- India’s Rockefeller Artists Mumbai | Nov 29 – Feb 16, 2019
- French Connection: Indian Artists in France New York | Nov 14 – Mar 8, 2019
- DAG booth at Masterpiece London 2018 Virtual Tour
- Celebrating 25 years of Art Our New Identity
When Porter McCray of the John D Rockefeller III Fund reached out to Krishen Khanna to avail of a grant that would enable him to travel to New York and absorb the art scene in America, he set off a movement that resulted, in the 1960s and ’70s, of a number of well-known artists who followed in his wake. They included V S Gaitonde, Tyeb Mehta, Akbar Padamsee, Ram Kumar, K G Subramanyan, Natvar Bhavsar, Avinash Chandra, Jyoti Bhatt, Bhupen Khakhar, among others. Following Rockefeller’s death, the programme changed to the Asian Cultural Council, but the relationship became fraught with US-India political considerations.
This seminal exhibition opens for general viewing at DAG Mumbai Nov 29 onwards - reports on the high points of this relationship and the impact the American tryst had on Indian artists and their work. The freedom to explore and understand the dynamic art scenario was empowering. It touched their lives and, in several cases, their practice, giving rise to an exciting but previously unexplored facet in the subcontinent’s art history.
DAG is pleased to announce that the exhibition titled: India’s French Connection: Indian Artists in France, an exhibition that explores the influence of French artistic movements on modern Indian artists will be on display at DAG New York from 14, November 2018 – until 08, March 2019. France, and particularly Paris, was the epicentre of artistic modernism of the 20th century and saw artists breaking away from traditional academic convention. This revolution had created an egalitarian art practice that had moved away from state patronage – including the Church – to private hand. This democratisation, along with the earliest tools of the mechanical age, saw a process of integration within the mainstream that was undiminished. Paris had become not only the heart for important artists from around the world, but a cultural capital where all manner of creative arts was on an upswing, tearing away from the past to question values and rewriting traditions. For further information in regard to The French connection on display at DAG New York please reach out to: email@example.com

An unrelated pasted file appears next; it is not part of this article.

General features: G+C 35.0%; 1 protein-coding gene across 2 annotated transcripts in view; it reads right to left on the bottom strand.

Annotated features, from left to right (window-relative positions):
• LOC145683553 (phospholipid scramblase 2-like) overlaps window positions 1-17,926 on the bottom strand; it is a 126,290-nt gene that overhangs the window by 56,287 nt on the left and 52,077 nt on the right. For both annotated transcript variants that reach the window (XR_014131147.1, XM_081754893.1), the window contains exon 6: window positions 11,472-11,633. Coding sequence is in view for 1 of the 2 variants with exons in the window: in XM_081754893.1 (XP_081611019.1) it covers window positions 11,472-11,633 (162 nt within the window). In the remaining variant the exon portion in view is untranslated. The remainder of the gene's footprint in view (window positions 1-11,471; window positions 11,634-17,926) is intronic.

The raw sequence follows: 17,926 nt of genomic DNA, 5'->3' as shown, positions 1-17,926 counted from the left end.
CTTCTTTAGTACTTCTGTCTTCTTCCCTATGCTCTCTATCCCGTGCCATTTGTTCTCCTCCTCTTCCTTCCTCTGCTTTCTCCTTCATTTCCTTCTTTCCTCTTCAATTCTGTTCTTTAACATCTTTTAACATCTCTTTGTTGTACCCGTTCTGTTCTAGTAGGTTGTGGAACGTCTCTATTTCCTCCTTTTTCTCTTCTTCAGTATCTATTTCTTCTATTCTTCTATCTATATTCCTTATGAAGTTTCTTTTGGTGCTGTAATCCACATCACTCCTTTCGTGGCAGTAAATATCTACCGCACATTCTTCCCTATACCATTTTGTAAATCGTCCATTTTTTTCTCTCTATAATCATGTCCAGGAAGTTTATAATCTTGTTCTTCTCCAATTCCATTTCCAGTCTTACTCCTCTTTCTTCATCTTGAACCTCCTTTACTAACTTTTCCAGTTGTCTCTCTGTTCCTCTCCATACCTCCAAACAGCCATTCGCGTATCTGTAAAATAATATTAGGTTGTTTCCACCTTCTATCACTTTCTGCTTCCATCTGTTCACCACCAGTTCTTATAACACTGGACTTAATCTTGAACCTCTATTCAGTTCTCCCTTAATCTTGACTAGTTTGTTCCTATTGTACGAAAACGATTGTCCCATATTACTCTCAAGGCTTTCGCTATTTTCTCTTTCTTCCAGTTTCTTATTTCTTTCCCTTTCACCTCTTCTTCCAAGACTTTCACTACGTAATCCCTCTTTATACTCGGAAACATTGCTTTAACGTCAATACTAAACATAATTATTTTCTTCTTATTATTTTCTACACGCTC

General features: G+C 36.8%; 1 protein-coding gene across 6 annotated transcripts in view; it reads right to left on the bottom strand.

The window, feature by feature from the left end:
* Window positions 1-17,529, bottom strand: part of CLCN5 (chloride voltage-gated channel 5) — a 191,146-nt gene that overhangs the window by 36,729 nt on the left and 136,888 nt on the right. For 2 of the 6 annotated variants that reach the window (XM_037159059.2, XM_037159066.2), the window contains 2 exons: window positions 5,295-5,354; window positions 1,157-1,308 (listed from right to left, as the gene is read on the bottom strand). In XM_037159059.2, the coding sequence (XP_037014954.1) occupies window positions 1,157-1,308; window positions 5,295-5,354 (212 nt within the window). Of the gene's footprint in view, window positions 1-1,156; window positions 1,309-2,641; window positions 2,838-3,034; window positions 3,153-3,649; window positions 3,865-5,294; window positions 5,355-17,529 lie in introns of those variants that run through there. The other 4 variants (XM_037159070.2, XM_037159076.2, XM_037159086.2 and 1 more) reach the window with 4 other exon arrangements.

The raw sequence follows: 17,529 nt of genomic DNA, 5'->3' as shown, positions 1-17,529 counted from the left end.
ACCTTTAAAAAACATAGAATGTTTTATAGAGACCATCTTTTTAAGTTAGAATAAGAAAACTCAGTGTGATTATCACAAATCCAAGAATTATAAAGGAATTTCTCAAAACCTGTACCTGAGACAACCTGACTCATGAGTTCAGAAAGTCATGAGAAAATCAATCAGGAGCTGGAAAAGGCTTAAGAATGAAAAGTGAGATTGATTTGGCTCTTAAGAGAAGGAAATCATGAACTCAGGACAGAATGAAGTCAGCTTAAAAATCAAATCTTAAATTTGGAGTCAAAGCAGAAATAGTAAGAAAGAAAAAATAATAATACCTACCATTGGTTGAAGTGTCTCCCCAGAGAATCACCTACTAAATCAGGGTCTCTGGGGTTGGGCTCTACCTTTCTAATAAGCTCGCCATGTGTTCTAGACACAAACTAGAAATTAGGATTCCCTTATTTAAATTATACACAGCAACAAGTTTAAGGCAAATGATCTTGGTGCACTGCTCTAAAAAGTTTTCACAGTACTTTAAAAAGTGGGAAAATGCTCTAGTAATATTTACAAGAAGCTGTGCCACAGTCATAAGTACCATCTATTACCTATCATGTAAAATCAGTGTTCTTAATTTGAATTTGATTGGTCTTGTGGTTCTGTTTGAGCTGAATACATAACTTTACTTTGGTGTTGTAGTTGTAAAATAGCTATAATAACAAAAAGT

The DAG booth at Masterpiece London got a lot of attention and was rated in the top 7 must see booths by Artnet. We are happy to provide you an experiential journey of the booth via a virtual tour at the click of a button: Virtual Tour
Established in 1993, in what was New Delhi’s hip and happening cultural urban ‘village’, and christened DAG - who would have thought that simple desire to promote art in the capital would go on to become a powerhouse for Indian modern art? Ashish Anand’s keen sense led him to a primary study of what was a laggard art scene with no acknowledgement of the masters who had gone into decline. As befitting that responsibility, and its expansion with galleries in Mumbai and New York, a decision was taken in December 2017 to rename the establishment DAG, a mantle that extended to encompass a diverse range of programming options that have included research, archiving, publications, education, and the loan of works for important international exhibitions and biennales. Our participation in international art fairs and production of historic exhibitions have transcended geographical locations to create conversations around modern art from the region, thus stepping up our presence in curatorial practices in museums and in cultural and art discourses. DAG’s new branding commemorates its 25 years with a range of programmes spread through the year. Watch this space for details.
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Telephone: +1 212 457 9037